Evaluation and follow up - according to NSW Ombudsman (2001), the last step of an investigation is evaluation. The evaluation should be preferably handled by a person who is independent in an organisation. This will give the organisation a chance to assess the investigation and any make improvements in the investigation process recorded for future conjecture. Terry (1997) argues that, an organisation should make a follow up by getting in touch with customer and tell her that the complaint she made was of significant to the company. This will make the customers not only feel that you value about their complaint but also you value them as your customers.
From this case study, the managers of this organisation need to find ways on how to effectively relate to all types of customer. For instance finding ways of dealing with customer who are overtly critical of service levels is very critical in avoiding such future complaints which can be very costly to an organisation. According to Williams (1997); the following are important methods handling customers in manner that will ensure positive relations between the organisation and its customers:
Listening to the customer- when a customer presents a complaint; the person responsible should listen careful to establish the root cause of the problem. One should not get defensive when handling customer complaints.
Let the customers know you understand their problem: this can be done for instance by asking questions in a concerning and caring manner. This will enable one to get more information that will help in understanding the customer's perspective. Understanding an angry customer will be vital in diffusing the situation and providing room for a solution. The Manager of Café Nero should have responded to the customer in an understanding manner that does not provoke emotions of the customer.
Clarifying the exact problem- one should take time in understanding where the exact problem lies. This will vital not only in solving that particular problem but also in ensuring that such incidences do not happen in the future. The manager in this case study should have taken time to understand why the customer was given a cold coffee.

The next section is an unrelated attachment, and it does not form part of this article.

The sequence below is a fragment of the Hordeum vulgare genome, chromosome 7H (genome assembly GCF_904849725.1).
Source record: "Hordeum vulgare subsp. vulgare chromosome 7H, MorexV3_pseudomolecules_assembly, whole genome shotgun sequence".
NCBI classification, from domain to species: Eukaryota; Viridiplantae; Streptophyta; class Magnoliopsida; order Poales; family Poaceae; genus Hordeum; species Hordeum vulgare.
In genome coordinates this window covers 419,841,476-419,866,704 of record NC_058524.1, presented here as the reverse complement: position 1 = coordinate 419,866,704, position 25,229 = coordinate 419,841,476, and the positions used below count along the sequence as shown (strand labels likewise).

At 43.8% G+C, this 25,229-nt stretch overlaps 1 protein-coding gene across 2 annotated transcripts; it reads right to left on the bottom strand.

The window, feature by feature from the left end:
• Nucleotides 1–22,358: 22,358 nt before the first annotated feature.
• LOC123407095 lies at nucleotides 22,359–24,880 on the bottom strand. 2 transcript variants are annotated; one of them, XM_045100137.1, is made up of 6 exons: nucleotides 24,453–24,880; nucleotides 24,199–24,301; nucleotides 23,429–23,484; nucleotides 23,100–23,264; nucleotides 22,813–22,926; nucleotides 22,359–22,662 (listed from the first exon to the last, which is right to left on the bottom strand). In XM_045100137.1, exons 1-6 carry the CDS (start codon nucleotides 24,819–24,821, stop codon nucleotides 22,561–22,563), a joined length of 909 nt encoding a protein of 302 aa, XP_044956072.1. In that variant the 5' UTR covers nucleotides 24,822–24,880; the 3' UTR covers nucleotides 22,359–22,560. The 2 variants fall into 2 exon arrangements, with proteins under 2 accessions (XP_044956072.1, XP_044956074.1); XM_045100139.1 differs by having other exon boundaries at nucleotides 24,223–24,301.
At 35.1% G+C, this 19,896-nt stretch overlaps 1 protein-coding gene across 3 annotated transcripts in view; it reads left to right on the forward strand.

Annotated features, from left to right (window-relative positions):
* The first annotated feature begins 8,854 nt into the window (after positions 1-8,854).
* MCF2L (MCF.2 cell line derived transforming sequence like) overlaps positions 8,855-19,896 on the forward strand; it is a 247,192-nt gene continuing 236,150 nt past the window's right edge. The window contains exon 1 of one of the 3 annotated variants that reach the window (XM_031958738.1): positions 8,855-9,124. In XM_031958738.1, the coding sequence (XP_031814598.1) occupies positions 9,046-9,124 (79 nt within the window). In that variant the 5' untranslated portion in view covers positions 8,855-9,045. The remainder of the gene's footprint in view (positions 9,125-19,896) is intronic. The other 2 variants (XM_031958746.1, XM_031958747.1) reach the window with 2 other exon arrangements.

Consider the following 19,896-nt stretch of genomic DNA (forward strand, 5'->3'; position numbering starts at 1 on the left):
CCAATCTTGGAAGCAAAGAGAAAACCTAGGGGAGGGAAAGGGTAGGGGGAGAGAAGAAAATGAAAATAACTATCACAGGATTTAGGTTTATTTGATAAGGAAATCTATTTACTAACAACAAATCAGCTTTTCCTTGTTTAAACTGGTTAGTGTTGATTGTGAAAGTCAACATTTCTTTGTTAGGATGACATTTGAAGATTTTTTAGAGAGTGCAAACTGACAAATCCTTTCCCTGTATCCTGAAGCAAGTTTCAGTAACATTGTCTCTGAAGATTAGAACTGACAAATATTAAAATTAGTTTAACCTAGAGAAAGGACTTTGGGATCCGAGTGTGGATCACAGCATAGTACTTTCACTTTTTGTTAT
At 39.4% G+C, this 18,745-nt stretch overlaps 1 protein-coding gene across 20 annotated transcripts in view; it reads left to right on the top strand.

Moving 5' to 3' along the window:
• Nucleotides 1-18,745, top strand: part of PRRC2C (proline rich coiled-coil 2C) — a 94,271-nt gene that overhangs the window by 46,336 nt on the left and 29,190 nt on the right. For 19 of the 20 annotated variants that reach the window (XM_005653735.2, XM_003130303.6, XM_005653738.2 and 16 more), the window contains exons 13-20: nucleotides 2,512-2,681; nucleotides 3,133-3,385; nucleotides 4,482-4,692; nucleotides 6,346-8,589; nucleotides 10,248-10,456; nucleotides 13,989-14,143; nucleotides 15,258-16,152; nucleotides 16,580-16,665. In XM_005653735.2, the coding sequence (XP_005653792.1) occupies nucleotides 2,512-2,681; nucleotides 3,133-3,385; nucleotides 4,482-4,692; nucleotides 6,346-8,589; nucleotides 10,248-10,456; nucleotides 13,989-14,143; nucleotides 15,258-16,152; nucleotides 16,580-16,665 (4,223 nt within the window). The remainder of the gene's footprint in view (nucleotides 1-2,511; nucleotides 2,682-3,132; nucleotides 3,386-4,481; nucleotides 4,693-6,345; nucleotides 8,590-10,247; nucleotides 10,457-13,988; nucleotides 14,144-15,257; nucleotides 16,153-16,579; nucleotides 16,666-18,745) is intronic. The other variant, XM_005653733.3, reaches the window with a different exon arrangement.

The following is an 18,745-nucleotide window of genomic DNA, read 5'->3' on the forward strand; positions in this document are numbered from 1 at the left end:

Apologise without complaining- apologising to the customer without blaming any person or department will be vital in diffusing the whole situation. The manager of Café Nero should have apologised to the customer without blaming anyone. For instance, blaming the customer for returning an almost empty coffee cup for a replacement would further worsen the situation.
Solving the problem- this can be done by providing a remedy that is acceptable by the customer and confirming to them that such problem will not happen again. According to this case study; replacing the cold coffee with another would have adequately solved the problem.
Since different customers have varying needs and different levels of satisfaction, an organisation should put in place effective customer satisfaction systems. Whenever a customer launches a complaint effective investigation criteria should be applied in establishing the underlying causes of the problem which will be vital in guiding the process of decision making and in formulating possible remedies that not only solves the current complaint but also ensures that similar complaints do not happen in future. Analysis of this case study (Café Nero) reveals that the complaint raised is a serious one that calls for further investigation. As described, this investigation will entail the following process: assessment and planning, gathering of facts and decision making and formulating remedies, and evaluation. This process will ensure that all facts related to a complaint are revealed to enable an informed decision making. This case study also reveals ineffective customer management systems that need to be redesigned to ensure that they are more customer-focussed.